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Tuesday, February 19, 2008

Oh Mammy!


Melissa Harris-Lacewell is is associate professor of politics and African American studies at Princeton University. This piece was forwarded to me and is being published without permission. If Ms. Harris-Lacewell has a problem with that please let me know and I will take it down. I thought it was a great piece that puts my thoughts into better words than I could muster.

There's been a lot of talk about women and their choices since Super Tuesday, when African American women overwhelmingly voted for Sen. Barack Obama, while white women picked Sen. Hillary Clinton. Some pundits automatically concluded that "race trumped gender" among black women. I hate this analysis because it relegates black women to junior-partner status in political struggles. It is not that simple. A lot of people have tried to gently explain the divide, so I'm just going to put this out there: Sister voters have a beef with white women like Clinton that is both racial and gendered. It is not about choosing race; it is about rejecting Hillary's Scarlett O'Hara act.

Black women voters are rejecting Hillary Clinton because her ascendance is not a liberating symbol. Her tears are not moving. Her voice does not resonate. Throughout history, privileged white women, attached at the hip to their husband's power and influence, have been complicit in black women's oppression. Many African American women are simply refusing to play Mammy to Hillary.

The loyal Mammy figure, who toiled in the homes of white people, nursing their babies and cleaning and cooking their food, is the most enduring and dishonest representation of black women. She is a uniquely American icon who first emerged as our young country was trying to put itself back together after the Civil War. The romanticism about this period is a bizarre historical anomaly that underscores America's deep racism: The defeated traitors of the Confederacy have been allowed to reinterpret the war's battles, fly the flag of secession over state houses, and raise monuments to those who fought to tear down the country. Southern white secessionists were given the power to rewrite history even as America's newest citizens were relegated to forced agricultural peonage, grinding urban poverty and new forms segregation and racial terr or.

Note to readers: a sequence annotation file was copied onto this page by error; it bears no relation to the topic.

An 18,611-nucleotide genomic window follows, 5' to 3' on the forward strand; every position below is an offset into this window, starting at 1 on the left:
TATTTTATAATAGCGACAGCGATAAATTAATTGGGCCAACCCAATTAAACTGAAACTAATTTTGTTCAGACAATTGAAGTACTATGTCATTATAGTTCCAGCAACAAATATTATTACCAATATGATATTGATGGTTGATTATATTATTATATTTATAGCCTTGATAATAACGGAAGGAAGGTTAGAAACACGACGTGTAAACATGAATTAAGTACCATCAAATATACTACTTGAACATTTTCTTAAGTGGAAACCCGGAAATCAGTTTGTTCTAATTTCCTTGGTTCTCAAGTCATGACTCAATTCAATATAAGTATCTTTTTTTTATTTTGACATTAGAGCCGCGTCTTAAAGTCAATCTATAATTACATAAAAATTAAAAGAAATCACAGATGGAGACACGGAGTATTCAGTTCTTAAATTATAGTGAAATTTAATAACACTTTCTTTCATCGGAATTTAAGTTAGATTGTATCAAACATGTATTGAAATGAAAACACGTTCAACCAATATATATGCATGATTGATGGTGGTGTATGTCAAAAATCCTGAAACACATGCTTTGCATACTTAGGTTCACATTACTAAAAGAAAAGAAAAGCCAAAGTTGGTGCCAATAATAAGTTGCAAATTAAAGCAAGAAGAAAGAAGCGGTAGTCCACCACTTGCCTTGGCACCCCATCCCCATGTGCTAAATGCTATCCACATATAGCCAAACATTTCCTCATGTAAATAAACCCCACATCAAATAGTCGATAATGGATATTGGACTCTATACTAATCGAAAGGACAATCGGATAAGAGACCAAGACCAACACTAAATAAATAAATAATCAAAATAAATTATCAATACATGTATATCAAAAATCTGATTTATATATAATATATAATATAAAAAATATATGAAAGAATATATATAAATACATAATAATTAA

Mammy was a central figure in this mythmaking and she was perfect for the role. The Mammy myth allowed Americans in the North and South to ignore the brutality of slavery by claiming that black women were tied to white families through genuine bonds of affection. Mammy justified past enslavement and continuing oppression.

In the face of the Mammy myth, real black women spoke for themselves against the monument. It was substantial, sustained, opposition from organized African American women and the black press that killed the Mammy monument proposal.

Black feminist politics is not simple identity politics. It is not about letting brothers handle the race stuff or about letting white women dominate the gender stuff. The black women's fight is on all fronts. Sisters resist the ways that black male leaders try to silence women's issues and squash women's leadership. At the same time, black women challenge white women who want to claim black women's allegiance without acknowledging the realities of racism. They will not be drawn into any simple allegiance that refuses to account their full humanity and citizenship.

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